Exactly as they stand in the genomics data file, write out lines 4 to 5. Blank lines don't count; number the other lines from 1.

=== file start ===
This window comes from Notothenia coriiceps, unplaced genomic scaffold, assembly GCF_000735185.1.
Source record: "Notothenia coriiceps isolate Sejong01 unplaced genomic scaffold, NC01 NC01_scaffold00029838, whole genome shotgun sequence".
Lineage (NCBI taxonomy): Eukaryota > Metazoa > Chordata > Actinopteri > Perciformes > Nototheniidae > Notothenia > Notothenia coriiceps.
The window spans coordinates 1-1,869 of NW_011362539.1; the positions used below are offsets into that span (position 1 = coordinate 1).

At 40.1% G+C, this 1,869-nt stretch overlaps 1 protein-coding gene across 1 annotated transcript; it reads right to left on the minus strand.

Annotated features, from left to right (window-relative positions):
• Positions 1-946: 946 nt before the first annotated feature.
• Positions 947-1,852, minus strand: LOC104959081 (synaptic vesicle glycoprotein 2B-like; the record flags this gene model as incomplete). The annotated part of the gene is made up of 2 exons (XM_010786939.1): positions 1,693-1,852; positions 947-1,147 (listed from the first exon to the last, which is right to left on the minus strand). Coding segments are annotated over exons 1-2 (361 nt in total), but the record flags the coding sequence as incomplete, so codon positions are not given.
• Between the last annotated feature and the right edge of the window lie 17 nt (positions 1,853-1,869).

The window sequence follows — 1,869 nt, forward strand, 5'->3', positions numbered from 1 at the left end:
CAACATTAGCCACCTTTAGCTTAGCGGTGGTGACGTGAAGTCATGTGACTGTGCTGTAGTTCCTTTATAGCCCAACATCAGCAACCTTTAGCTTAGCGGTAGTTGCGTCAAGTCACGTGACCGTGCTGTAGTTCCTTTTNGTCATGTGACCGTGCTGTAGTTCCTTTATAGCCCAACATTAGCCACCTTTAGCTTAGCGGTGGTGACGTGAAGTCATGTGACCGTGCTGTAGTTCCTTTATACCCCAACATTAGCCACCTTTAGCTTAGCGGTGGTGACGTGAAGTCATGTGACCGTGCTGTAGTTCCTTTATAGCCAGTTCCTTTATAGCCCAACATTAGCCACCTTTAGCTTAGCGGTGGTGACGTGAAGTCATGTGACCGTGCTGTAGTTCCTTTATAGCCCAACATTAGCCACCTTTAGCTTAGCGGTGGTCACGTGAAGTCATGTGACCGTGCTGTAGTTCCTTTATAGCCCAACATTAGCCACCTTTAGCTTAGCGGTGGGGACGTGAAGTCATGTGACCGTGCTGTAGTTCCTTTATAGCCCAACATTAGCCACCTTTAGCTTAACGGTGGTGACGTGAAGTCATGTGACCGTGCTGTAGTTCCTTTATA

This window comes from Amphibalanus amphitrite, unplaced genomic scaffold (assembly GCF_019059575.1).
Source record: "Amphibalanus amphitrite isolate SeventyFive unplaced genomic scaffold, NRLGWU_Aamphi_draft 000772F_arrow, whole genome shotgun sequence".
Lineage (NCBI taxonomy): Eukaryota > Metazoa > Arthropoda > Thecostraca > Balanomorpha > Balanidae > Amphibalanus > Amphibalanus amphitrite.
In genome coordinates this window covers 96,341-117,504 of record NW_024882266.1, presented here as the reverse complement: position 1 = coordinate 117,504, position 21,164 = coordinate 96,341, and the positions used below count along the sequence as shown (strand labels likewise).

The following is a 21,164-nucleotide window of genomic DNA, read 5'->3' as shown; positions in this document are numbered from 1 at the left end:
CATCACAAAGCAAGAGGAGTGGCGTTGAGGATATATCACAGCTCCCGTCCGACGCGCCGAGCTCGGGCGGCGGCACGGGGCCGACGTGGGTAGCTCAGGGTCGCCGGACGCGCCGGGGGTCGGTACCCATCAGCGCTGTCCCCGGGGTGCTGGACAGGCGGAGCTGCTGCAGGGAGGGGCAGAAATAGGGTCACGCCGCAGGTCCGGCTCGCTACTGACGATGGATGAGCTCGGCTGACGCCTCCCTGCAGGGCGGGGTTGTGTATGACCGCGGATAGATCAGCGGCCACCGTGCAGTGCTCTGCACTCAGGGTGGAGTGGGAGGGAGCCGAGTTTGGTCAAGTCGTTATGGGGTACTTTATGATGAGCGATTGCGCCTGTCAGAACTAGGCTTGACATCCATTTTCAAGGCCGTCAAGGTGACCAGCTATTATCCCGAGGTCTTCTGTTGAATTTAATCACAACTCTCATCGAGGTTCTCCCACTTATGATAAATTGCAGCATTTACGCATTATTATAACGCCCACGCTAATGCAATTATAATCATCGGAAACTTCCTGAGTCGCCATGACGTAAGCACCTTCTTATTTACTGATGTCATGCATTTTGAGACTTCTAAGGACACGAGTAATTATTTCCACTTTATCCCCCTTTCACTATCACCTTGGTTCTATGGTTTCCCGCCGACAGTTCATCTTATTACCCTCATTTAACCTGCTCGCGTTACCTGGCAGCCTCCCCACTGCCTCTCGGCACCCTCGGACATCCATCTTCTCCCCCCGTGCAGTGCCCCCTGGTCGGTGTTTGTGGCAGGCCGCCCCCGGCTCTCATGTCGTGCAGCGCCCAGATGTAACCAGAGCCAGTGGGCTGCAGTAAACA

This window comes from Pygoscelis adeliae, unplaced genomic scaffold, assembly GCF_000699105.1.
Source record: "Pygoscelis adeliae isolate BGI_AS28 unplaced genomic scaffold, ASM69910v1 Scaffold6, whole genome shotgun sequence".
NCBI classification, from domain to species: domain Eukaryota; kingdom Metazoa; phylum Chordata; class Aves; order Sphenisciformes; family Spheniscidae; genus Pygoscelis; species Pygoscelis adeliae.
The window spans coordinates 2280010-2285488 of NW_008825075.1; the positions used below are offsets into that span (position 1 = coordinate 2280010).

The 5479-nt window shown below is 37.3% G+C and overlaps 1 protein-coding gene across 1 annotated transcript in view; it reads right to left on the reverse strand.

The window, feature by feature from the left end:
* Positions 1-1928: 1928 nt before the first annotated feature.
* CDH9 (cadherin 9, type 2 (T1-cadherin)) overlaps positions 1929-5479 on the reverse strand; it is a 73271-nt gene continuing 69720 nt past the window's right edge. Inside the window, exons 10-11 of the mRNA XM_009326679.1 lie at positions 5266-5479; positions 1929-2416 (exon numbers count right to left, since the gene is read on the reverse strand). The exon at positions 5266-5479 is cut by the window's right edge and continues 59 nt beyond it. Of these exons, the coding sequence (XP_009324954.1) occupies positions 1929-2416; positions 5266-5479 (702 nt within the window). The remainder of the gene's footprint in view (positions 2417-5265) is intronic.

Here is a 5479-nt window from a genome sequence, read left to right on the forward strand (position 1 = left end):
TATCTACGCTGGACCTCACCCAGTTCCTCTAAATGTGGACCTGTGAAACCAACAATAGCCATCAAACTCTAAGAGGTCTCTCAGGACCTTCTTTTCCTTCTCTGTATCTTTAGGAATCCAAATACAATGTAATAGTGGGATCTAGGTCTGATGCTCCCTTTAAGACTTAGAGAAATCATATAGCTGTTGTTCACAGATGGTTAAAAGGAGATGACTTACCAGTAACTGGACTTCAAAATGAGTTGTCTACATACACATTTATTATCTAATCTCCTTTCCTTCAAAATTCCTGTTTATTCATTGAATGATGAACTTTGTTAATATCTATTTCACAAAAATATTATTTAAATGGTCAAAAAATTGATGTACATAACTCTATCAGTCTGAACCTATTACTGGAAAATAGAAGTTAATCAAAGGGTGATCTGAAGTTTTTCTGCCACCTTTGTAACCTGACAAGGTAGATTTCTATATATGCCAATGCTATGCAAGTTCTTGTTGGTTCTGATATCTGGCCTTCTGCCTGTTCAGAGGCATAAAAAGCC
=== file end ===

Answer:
The window spans coordinates 1-1,869 of NW_011362539.1; the positions used below are offsets into that span (position 1 = coordinate 1).

At 40.1% G+C, this 1,869-nt stretch overlaps 1 protein-coding gene across 1 annotated transcript; it reads right to left on the minus strand.